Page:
MathML's weaknesses have to be discussed in two parts as it contains two independent sub-specifications: "Presentation MathML" (about visual rendering) and "Content MathML" (about semantic representation). Content MathML's weakness is rather simple and absolute: it practically does not exist in the wild which makes a discussion moot. "Presentation MathML" is what most people mean when they speak of MatHML. Its main weakness is that it does not actually specify layout but primarily an abstraction of equation layout. As a consequence, quality control can be difficult when multiple rendering systems are used (as they usually vary significantly), accordingly editing tools and third party conversion services can vary significantly. Finally, Presentation MathML lacks semantic information, which limits the accessibility of the content. Although it has little impact on XML workflows, MathML's greatest weakness as a W3C standard is the lack of browser support and more specifically the lack of support from browser vendors: the partial implementations in Firefox and Safari were written by volunteers but activity has effectively ceased.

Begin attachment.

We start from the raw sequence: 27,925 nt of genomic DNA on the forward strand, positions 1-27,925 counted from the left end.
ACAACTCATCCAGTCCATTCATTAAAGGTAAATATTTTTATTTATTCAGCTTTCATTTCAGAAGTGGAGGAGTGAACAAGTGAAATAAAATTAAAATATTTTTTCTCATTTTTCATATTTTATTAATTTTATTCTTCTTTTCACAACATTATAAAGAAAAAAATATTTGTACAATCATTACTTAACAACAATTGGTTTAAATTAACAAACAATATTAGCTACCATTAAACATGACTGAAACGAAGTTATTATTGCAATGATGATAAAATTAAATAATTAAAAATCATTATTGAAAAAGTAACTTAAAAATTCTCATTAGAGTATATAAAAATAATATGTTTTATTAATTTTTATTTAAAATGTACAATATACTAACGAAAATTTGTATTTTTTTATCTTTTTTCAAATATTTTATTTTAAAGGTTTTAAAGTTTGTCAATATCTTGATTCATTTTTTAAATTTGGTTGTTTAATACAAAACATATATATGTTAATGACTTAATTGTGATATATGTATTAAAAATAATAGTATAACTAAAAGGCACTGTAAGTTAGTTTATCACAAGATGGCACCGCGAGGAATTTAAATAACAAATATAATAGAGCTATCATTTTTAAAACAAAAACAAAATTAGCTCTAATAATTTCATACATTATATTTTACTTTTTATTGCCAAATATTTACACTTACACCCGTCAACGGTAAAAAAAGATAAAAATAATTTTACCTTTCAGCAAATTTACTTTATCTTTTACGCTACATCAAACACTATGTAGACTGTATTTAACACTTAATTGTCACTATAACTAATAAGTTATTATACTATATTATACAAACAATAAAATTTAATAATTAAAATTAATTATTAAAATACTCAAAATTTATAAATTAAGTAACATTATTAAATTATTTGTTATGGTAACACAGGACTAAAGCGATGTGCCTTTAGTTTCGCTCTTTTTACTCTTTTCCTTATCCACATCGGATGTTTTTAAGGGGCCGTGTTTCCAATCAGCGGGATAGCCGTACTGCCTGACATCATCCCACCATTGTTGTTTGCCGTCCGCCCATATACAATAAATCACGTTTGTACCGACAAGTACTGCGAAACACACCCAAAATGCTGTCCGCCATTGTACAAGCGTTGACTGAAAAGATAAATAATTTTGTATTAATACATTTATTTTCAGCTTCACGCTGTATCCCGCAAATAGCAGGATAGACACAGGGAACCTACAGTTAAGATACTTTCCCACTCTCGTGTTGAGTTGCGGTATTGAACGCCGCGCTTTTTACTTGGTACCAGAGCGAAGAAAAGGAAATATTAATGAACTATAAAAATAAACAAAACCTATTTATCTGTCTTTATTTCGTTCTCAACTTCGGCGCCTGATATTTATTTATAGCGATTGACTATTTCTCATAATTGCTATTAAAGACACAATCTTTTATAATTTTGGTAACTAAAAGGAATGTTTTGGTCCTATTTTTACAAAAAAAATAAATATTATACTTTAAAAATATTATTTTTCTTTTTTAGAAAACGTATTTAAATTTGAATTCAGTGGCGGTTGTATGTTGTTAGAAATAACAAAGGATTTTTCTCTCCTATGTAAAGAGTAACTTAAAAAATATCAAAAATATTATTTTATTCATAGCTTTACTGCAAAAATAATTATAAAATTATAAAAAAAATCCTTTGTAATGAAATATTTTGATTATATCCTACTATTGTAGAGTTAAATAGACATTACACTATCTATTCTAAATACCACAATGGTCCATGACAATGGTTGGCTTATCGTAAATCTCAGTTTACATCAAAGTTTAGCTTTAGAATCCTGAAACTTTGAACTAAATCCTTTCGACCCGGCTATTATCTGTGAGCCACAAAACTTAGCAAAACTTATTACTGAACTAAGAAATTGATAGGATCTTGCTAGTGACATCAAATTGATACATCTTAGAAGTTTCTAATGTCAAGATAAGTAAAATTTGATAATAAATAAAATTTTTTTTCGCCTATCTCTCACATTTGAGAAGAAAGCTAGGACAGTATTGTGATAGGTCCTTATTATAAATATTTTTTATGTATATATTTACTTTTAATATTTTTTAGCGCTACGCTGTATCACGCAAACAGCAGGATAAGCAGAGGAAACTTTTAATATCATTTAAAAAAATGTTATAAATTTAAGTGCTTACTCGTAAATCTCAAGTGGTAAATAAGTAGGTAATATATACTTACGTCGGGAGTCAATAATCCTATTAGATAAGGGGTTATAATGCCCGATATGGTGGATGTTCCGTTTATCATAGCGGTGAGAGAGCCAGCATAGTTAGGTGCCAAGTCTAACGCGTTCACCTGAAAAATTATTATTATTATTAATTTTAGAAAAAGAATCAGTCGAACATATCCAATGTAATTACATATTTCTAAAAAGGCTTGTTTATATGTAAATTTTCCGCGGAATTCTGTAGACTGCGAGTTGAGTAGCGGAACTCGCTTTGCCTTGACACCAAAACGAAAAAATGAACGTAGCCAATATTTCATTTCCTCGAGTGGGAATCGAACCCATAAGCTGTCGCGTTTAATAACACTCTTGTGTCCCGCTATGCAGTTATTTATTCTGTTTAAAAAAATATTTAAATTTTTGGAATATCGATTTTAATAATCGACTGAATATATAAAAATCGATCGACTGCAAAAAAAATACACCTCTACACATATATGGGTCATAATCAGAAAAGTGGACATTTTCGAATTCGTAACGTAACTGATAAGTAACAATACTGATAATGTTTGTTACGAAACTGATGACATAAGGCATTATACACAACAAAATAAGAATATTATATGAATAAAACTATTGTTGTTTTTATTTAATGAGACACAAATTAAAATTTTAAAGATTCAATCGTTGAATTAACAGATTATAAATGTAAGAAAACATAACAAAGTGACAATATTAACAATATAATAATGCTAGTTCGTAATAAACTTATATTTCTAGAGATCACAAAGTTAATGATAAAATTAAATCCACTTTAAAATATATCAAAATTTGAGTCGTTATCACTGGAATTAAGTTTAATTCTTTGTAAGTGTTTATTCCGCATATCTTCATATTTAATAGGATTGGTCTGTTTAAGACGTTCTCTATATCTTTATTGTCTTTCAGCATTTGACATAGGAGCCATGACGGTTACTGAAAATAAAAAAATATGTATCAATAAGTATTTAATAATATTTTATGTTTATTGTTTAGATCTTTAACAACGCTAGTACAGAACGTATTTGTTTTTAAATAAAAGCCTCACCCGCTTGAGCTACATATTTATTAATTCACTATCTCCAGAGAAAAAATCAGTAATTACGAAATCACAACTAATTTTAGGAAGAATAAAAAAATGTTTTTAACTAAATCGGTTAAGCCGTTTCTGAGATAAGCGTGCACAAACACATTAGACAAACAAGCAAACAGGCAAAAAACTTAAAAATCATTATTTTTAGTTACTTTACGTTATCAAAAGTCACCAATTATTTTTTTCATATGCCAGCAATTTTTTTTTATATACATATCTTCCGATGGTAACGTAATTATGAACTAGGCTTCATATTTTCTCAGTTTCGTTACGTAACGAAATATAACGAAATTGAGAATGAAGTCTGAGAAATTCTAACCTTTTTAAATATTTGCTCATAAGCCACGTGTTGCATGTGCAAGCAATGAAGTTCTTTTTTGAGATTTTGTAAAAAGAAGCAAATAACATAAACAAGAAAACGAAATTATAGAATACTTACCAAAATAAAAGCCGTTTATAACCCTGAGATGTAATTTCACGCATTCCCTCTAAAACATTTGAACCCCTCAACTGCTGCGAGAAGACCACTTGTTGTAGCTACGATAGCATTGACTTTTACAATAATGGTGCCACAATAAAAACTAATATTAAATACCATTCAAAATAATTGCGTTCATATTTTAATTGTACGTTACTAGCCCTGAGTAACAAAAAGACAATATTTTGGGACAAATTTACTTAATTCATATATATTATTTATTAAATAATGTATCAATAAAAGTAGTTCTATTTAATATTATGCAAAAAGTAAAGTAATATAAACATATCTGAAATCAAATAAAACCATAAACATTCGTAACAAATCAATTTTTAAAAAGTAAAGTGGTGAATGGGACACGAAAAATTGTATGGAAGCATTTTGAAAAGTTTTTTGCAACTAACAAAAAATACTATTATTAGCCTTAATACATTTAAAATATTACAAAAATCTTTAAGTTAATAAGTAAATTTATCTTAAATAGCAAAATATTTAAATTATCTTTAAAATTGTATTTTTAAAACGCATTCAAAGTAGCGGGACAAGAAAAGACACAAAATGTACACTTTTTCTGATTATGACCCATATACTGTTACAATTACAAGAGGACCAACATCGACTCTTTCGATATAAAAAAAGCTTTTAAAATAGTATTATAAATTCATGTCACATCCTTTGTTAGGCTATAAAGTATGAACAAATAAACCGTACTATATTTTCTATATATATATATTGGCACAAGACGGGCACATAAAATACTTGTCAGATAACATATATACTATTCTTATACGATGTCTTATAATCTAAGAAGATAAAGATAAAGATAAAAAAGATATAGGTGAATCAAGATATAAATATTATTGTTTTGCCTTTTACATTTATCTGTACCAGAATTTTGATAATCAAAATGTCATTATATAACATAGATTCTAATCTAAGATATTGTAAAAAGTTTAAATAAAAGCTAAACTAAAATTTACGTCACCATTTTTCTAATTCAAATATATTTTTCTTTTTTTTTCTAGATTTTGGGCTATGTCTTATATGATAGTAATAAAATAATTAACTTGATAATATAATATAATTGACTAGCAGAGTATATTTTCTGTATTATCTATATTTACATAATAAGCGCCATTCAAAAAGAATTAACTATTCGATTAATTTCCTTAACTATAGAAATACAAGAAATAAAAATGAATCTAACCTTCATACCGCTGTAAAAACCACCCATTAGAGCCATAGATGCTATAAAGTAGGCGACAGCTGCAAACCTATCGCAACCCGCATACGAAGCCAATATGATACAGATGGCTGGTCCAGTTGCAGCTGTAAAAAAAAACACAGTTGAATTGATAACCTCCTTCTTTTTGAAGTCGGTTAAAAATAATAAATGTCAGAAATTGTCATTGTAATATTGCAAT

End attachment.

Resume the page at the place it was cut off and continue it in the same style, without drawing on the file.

With care, these problems can be mitigated and MathML remains stable and the dominant format for equatonal content in XML workflows. Before adopting it for a new workflow, a minor concern should be that MathML is not actively maintained as a specification since the W3C Math Working Group's charter was not renewed in 2016. In principle, the W3C can update the specification but there is currently not enough interest in moving the specification forward.